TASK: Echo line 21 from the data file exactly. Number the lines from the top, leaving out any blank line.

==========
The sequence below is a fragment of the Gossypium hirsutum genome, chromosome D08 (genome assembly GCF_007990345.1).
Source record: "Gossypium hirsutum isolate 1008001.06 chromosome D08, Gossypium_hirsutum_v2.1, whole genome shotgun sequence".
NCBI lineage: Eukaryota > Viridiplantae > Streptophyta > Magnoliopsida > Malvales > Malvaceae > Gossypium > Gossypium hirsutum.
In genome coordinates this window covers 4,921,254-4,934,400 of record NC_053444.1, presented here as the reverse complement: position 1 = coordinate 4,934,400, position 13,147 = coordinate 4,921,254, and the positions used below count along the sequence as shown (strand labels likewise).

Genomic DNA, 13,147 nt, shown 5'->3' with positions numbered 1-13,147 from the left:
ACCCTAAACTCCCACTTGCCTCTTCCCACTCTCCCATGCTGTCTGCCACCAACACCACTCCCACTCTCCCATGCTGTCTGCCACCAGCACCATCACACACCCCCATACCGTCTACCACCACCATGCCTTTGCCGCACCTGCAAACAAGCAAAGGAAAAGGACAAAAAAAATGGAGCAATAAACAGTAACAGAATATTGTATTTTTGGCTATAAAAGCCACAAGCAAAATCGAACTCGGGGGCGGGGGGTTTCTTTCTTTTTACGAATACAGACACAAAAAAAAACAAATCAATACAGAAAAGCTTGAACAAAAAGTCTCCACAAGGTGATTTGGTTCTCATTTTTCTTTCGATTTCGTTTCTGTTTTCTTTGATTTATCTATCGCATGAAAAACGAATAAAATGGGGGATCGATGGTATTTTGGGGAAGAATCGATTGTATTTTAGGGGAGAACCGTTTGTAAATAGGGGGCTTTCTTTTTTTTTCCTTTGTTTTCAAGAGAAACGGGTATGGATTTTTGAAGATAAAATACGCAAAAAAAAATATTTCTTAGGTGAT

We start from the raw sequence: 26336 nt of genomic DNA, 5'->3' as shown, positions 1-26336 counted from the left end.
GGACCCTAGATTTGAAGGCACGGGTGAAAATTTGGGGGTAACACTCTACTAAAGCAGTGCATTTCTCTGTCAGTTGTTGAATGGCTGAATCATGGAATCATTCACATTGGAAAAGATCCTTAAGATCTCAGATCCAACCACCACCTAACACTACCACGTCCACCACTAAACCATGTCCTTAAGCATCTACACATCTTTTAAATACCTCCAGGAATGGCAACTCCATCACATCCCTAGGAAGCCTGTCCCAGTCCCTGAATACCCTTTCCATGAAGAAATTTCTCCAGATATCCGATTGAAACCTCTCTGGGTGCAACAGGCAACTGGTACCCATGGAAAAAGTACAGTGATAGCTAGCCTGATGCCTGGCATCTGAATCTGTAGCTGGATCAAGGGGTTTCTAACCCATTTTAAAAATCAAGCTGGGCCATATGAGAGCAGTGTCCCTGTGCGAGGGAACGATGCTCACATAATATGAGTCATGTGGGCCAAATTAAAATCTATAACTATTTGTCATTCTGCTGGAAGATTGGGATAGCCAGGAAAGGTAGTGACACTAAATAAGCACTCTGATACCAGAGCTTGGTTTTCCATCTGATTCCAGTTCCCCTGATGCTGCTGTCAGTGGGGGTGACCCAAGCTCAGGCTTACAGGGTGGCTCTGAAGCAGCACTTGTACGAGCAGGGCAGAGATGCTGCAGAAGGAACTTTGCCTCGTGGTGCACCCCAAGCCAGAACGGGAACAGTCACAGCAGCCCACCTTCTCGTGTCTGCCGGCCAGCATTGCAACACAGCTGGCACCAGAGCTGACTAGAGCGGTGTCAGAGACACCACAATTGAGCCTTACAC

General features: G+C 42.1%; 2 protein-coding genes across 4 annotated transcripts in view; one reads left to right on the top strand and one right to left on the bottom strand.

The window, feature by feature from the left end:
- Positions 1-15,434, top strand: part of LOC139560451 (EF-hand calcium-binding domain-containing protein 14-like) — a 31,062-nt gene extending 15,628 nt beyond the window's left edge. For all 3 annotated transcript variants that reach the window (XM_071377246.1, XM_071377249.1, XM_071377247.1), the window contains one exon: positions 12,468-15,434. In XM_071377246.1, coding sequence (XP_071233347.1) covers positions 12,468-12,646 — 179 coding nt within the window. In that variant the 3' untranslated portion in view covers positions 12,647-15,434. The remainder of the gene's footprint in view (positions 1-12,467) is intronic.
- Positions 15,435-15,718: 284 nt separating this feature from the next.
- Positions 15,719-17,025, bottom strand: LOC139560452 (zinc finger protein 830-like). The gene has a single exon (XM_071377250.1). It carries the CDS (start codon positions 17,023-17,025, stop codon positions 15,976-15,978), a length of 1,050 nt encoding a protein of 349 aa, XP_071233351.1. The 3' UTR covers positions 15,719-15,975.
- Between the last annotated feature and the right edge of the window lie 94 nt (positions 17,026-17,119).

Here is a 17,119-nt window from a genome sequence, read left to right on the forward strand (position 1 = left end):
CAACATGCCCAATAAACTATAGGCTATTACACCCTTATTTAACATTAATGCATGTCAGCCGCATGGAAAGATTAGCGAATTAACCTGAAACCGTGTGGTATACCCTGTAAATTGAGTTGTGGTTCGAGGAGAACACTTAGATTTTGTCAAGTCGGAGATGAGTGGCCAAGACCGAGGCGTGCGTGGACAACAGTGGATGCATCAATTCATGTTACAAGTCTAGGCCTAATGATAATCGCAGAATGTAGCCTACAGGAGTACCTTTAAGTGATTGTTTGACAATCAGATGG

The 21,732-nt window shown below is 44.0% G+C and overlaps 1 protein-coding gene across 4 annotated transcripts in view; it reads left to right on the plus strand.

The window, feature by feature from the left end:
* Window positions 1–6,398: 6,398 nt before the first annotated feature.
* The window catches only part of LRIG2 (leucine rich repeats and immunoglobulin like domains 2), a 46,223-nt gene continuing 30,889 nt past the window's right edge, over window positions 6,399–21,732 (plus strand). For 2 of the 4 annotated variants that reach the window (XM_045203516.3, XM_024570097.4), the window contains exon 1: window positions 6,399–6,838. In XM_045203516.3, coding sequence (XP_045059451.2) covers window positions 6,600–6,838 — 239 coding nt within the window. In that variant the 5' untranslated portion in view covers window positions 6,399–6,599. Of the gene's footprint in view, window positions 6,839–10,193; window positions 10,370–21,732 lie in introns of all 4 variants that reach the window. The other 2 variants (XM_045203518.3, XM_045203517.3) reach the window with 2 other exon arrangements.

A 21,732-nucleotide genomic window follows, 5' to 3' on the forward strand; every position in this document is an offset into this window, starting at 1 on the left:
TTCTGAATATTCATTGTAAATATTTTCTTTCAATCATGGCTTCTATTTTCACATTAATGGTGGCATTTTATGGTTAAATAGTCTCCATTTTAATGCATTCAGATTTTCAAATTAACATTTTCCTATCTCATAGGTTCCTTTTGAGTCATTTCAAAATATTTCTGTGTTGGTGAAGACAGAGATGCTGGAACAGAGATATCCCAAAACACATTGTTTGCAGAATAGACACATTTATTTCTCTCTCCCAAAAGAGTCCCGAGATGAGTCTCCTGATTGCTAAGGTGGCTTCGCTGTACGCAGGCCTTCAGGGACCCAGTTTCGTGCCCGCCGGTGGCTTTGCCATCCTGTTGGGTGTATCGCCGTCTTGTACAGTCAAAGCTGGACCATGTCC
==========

A 21,732-nucleotide genomic window follows, 5' to 3' on the forward strand; every position in this document is an offset into this window, starting at 1 on the left: